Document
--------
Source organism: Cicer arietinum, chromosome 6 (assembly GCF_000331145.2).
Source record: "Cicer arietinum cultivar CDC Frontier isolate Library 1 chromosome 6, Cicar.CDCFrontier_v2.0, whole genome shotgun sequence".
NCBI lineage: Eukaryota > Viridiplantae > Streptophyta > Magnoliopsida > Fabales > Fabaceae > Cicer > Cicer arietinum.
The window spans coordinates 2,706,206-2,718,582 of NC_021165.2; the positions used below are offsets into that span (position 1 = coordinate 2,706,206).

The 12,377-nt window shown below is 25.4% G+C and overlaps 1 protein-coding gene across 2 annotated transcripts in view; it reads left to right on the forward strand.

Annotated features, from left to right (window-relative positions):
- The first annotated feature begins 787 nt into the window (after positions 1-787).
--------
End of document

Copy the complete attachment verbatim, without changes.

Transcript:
Source organism: Cicer arietinum, chromosome 6 (assembly GCF_000331145.2).
Source record: "Cicer arietinum cultivar CDC Frontier isolate Library 1 chromosome 6, Cicar.CDCFrontier_v2.0, whole genome shotgun sequence".
NCBI lineage: Eukaryota > Viridiplantae > Streptophyta > Magnoliopsida > Fabales > Fabaceae > Cicer > Cicer arietinum.
The window spans coordinates 2,706,206-2,718,582 of NC_021165.2; the positions used below are offsets into that span (position 1 = coordinate 2,706,206).

The 12,377-nt window shown below is 25.4% G+C and overlaps 1 protein-coding gene across 2 annotated transcripts in view; it reads left to right on the forward strand.

Annotated features, from left to right (window-relative positions):
- The first annotated feature begins 787 nt into the window (after positions 1-787).